The Open Web Platform is a careful and fragile construction billions of people, including millions of implementors rely on. HTML, CSS, JavaScript, the Document Object Model, the Web API and more are all standardized one way or another; that means vendors and stakeholders gather around a table to discuss all changes and that these changes must pass quality and/or availability criteria to be considered "shippable".

One notable absent from the list of Web Standards is WebExtensions. WebExtensions are the generalized name of Google Chrome Extensions that became mainstream when Google achieved dominance over the desktop browser market and when Mozilla abandoned its own, and much more powerful, addons system based on XUL and privileged scripts.

As a reminder, the WebExtension API allows coders to implement extensions to the browser based on:

  • HTML/CSS/JS for each and every dialog created by the extension, including the ones "integrated" into the browser's UI
  • a dual model with "background scripts" with more privileges than "content scripts" that get added to visited web pages
  • a new API (the WebExtension API) that offers - and rather strictly controls - access to information that is not otherwise reachable from JavaScript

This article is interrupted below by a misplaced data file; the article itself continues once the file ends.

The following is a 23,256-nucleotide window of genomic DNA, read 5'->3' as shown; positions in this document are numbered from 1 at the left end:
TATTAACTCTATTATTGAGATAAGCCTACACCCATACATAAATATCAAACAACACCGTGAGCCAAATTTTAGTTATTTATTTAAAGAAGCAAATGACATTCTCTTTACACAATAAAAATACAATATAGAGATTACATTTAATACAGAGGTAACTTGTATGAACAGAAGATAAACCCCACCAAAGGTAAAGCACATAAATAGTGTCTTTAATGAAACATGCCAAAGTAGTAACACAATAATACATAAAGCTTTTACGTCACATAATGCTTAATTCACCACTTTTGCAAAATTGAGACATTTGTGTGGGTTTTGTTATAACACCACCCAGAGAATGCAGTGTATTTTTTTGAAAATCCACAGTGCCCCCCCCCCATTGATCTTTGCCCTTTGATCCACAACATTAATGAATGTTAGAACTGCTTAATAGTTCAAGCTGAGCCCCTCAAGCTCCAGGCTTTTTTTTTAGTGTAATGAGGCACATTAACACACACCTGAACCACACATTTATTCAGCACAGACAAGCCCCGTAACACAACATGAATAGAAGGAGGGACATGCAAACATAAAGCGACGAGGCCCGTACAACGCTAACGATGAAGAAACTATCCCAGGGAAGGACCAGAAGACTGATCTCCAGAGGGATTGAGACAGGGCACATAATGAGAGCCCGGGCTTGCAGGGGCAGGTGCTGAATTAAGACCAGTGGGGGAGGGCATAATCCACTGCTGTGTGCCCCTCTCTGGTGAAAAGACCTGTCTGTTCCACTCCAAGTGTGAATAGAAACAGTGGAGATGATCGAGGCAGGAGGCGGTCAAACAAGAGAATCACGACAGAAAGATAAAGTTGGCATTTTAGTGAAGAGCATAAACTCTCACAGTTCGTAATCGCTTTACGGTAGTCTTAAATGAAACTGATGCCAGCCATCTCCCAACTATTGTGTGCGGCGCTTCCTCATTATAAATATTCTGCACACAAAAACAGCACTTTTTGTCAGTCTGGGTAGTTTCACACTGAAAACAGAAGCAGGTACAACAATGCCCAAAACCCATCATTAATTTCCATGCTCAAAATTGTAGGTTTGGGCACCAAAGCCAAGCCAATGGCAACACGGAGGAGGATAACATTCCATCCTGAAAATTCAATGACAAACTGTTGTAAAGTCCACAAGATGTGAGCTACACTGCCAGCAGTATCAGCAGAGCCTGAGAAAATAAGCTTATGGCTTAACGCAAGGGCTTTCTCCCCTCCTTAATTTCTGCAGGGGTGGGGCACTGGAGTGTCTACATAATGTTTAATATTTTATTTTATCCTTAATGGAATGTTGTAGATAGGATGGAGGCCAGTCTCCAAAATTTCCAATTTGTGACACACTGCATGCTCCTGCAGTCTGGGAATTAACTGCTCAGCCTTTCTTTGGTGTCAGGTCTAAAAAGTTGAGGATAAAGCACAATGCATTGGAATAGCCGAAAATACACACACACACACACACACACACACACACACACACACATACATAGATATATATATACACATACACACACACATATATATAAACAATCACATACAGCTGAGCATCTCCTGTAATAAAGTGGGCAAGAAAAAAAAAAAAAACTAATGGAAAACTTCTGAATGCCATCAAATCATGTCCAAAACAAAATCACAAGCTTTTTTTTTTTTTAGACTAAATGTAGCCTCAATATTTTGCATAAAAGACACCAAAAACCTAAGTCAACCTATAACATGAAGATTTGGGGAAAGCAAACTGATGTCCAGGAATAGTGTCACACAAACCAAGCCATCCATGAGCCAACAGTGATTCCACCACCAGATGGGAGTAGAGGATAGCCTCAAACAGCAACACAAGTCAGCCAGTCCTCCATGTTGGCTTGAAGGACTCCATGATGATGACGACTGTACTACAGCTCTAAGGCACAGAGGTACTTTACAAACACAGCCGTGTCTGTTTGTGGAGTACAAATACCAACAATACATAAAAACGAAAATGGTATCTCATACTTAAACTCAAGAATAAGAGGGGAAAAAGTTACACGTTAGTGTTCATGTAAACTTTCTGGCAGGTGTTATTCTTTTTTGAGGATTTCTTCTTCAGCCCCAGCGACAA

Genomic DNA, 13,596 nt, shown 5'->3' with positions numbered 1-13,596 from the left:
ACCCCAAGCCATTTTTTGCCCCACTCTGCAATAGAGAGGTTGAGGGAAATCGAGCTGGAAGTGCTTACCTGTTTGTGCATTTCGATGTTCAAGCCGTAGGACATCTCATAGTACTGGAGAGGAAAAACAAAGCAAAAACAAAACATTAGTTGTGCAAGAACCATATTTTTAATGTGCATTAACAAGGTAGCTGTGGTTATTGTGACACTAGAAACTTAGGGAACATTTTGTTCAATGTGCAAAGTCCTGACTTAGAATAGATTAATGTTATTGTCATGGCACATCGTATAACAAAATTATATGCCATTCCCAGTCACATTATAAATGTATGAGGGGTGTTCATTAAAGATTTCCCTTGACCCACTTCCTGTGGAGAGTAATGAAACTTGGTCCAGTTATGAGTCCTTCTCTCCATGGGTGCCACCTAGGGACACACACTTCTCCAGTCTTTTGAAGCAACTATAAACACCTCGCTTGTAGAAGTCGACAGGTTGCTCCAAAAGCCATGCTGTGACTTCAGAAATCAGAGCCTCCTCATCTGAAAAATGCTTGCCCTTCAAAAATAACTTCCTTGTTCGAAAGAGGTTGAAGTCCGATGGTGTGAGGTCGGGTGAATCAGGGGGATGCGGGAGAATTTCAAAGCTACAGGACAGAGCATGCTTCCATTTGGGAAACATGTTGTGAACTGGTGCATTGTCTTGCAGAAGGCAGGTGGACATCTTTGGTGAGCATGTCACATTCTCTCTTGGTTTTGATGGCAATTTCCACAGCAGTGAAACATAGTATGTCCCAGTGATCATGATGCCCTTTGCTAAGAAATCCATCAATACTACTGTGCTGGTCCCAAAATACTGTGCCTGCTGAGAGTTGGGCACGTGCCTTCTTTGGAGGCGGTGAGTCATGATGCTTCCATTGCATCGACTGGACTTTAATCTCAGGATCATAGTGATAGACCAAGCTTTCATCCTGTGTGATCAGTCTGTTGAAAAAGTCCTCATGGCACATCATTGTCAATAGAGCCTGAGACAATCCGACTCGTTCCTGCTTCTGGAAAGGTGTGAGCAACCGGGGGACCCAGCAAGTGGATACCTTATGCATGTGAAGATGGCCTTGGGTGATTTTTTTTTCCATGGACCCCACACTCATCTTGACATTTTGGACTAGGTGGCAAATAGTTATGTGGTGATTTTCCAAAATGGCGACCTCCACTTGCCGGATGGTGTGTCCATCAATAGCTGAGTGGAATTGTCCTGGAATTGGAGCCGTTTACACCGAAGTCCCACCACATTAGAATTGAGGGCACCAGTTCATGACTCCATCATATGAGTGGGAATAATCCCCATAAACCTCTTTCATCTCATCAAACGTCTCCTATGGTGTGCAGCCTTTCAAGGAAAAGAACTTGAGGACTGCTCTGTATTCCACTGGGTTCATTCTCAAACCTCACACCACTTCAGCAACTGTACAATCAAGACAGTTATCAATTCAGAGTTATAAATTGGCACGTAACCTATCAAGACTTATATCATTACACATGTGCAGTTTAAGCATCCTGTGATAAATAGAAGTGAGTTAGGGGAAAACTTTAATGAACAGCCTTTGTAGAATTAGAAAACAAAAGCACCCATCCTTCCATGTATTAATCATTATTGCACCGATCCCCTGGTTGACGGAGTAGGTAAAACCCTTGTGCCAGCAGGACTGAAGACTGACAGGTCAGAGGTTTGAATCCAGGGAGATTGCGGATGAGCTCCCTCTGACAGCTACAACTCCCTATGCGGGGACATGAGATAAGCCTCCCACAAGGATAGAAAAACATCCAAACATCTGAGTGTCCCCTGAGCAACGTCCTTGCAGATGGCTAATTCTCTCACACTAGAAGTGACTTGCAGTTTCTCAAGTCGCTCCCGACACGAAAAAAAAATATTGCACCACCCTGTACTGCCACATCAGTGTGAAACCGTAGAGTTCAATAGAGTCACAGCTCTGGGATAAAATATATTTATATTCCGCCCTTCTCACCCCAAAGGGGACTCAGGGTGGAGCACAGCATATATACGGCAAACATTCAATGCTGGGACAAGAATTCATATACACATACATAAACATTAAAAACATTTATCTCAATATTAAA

• a permissions model that declare what part of the aforementioned API the extension uses and which remote URLs the embedded scripts can access
  • a URL model that puts everything in the extension under a chrome-extension:// URL
  • a review process (on the Google Chrome Extension store) supposed to block harmful codes and more

A while ago, at a time Microsoft still had its own rendering engine, it initiated a Community Group on WebExtensions at the World Wide Web Consortium (W3C). With members from most browser vendors plus a few others, this seemed to be a very positive move not only for implementors but also for users.

But unfortunately, that effort went nowhere. Lack of commitment from other browser vendors and in particular Google, Microsoft abandoning its own rendering engine, lax Community Group instead of a formal W3C Working Group, the WebExtension draft specification has been in limbos for a while now and WebExtensions clearly remain the poor parent of Web Standards even if most people have at least one browser extension installed (usually some sort of ad-blocker).

Today, Google is impulsing a deep change in its WebExtension model:

  • Background HTML pages will be deprecated in favor of ServiceWorkers. That change alone will imply a complete rearchitecture of existing extensions and will also impact their ability to create and deal with the dialogs their UX model requires.
  • The webRequest API that billions of users activate on a daily basis to block advertisement, trackers or undesirable content, is at stake and should be replaced by a declarartive new API that will not allow to monitor the requested resources any more. At a time the advertisement model on the Web is harmed by ad blockers, one can only wonder if this change is triggered only by technical considerations or if ad strategy is also behind it... Furthermore, it will be limited to a few dozens of thousands of declarations, which is far below the number of trackers and advertisement scripts available in the wild today.
  • Some heavily used API will be removed, without consideration for usage metrics or change cost to implementors